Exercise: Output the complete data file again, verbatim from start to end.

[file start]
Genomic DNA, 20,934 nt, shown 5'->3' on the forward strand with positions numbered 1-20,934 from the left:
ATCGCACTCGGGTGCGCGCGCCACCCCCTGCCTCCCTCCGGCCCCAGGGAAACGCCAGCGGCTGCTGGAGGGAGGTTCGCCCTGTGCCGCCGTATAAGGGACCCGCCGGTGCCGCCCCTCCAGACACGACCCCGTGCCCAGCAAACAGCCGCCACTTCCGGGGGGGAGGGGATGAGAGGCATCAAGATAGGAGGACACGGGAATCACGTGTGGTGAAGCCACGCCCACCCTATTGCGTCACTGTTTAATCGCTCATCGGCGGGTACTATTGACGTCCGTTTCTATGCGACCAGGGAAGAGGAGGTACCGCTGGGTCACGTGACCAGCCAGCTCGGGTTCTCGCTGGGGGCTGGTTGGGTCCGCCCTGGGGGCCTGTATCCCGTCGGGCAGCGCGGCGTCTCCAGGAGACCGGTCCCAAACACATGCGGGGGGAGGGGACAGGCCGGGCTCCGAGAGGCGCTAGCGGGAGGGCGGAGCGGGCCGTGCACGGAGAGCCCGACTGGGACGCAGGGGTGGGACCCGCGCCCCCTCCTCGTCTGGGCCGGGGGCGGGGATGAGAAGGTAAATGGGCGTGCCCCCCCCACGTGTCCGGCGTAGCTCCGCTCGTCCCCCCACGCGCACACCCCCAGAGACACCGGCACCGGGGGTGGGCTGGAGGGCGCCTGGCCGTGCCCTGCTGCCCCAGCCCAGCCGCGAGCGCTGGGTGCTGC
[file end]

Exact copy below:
Genomic DNA, 20,934 nt, shown 5'->3' on the forward strand with positions numbered 1-20,934 from the left:
ATCGCACTCGGGTGCGCGCGCCACCCCCTGCCTCCCTCCGGCCCCAGGGAAACGCCAGCGGCTGCTGGAGGGAGGTTCGCCCTGTGCCGCCGTATAAGGGACCCGCCGGTGCCGCCCCTCCAGACACGACCCCGTGCCCAGCAAACAGCCGCCACTTCCGGGGGGGAGGGGATGAGAGGCATCAAGATAGGAGGACACGGGAATCACGTGTGGTGAAGCCACGCCCACCCTATTGCGTCACTGTTTAATCGCTCATCGGCGGGTACTATTGACGTCCGTTTCTATGCGACCAGGGAAGAGGAGGTACCGCTGGGTCACGTGACCAGCCAGCTCGGGTTCTCGCTGGGGGCTGGTTGGGTCCGCCCTGGGGGCCTGTATCCCGTCGGGCAGCGCGGCGTCTCCAGGAGACCGGTCCCAAACACATGCGGGGGGAGGGGACAGGCCGGGCTCCGAGAGGCGCTAGCGGGAGGGCGGAGCGGGCCGTGCACGGAGAGCCCGACTGGGACGCAGGGGTGGGACCCGCGCCCCCTCCTCGTCTGGGCCGGGGGCGGGGATGAGAAGGTAAATGGGCGTGCCCCCCCCACGTGTCCGGCGTAGCTCCGCTCGTCCCCCCACGCGCACACCCCCAGAGACACCGGCACCGGGGGTGGGCTGGAGGGCGCCTGGCCGTGCCCTGCTGCCCCAGCCCAGCCGCGAGCGCTGGGTGCTGC